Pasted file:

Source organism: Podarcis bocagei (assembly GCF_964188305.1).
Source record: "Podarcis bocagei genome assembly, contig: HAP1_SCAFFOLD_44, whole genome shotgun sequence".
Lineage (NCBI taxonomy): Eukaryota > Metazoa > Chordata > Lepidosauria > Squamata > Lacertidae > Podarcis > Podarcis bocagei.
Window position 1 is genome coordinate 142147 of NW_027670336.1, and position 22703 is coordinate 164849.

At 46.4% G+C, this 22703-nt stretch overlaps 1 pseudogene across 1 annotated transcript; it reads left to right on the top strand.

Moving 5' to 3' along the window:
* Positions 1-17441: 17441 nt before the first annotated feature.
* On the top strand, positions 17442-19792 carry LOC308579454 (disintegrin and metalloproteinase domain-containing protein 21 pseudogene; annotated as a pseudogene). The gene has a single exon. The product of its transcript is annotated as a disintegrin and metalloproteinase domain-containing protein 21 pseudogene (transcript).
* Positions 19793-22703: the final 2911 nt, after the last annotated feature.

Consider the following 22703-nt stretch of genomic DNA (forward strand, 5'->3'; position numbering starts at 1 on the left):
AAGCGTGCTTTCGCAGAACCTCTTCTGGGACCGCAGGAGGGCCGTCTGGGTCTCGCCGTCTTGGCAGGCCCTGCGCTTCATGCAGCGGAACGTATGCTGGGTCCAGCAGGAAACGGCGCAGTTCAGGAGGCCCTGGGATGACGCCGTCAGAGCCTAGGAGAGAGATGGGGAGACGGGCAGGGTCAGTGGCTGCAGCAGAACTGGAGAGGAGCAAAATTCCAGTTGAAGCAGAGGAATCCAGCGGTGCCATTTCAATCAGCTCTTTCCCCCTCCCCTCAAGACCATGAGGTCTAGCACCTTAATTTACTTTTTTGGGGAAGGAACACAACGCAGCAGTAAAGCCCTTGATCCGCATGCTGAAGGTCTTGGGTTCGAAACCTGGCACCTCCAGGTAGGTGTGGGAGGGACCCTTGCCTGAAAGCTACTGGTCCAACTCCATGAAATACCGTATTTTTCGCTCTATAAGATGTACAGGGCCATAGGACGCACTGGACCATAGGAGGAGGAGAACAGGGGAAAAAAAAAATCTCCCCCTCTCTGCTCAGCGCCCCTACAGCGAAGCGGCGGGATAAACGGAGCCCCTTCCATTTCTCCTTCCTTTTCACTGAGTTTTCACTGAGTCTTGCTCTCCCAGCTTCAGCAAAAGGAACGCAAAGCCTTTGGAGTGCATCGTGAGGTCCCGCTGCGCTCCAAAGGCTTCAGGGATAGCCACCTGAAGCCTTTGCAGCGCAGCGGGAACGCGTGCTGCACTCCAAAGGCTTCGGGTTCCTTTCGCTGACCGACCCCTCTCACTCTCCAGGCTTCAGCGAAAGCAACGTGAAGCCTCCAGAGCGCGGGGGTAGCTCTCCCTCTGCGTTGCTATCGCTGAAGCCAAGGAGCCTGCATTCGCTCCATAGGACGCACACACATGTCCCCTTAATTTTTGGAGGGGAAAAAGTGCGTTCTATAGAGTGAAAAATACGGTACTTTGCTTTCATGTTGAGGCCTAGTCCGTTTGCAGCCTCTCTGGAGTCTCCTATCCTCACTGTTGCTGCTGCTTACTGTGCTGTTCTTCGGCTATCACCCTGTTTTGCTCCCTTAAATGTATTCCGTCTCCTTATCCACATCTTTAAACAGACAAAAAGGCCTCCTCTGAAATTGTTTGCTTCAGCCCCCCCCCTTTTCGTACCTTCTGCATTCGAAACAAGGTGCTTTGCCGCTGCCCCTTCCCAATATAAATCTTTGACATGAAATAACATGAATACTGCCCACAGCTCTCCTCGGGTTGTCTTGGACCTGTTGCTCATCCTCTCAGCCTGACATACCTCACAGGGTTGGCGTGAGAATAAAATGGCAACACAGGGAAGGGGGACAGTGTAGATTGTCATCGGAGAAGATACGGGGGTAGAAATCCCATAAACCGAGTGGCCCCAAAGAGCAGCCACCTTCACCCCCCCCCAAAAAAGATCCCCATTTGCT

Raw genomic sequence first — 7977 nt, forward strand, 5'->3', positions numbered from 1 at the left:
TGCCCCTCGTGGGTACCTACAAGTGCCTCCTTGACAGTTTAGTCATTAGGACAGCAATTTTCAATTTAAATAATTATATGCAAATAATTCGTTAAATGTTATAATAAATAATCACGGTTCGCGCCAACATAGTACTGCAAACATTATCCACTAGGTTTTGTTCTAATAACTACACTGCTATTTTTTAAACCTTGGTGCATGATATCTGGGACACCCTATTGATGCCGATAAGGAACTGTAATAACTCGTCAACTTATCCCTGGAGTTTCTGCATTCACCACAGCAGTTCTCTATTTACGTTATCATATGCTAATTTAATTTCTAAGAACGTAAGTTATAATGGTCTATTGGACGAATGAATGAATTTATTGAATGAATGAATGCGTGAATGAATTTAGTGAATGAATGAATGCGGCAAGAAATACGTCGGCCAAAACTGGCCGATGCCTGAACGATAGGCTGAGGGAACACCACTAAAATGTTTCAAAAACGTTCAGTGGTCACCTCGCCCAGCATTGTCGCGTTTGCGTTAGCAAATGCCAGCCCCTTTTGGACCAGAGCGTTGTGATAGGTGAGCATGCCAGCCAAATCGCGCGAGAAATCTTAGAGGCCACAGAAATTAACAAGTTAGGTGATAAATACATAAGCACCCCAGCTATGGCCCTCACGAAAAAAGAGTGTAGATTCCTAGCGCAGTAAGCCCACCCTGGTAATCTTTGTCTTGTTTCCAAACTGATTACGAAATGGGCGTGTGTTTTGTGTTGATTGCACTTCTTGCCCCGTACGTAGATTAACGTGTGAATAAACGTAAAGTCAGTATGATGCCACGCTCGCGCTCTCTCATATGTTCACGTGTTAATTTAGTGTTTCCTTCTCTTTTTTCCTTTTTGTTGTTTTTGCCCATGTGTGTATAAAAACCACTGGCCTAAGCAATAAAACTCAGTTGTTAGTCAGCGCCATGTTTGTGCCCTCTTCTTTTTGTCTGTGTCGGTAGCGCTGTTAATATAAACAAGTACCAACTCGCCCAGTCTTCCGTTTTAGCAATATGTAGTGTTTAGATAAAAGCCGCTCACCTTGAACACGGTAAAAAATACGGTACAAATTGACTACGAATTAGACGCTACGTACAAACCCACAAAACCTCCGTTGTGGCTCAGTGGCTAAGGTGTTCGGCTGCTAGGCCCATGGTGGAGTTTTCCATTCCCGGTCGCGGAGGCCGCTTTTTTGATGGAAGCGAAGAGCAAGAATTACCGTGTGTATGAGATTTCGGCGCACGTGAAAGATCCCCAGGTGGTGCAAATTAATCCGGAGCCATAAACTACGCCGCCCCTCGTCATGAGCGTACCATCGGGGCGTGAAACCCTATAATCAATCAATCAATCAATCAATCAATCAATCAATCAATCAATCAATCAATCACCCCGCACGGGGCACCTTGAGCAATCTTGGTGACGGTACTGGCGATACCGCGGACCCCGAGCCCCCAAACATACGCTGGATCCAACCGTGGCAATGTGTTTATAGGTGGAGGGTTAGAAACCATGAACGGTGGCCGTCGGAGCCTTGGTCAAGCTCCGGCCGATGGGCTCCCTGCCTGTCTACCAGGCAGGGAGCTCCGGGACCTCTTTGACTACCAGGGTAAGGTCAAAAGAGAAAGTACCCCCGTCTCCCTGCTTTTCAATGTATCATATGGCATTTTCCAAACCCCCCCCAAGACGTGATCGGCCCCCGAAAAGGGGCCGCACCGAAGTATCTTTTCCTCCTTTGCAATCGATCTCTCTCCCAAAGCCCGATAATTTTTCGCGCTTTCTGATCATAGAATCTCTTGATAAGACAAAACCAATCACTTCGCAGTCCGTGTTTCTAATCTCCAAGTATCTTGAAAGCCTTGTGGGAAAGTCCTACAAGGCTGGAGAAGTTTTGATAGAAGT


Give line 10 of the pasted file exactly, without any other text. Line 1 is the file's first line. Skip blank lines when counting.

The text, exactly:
Consider the following 22703-nt stretch of genomic DNA (forward strand, 5'->3'; position numbering starts at 1 on the left):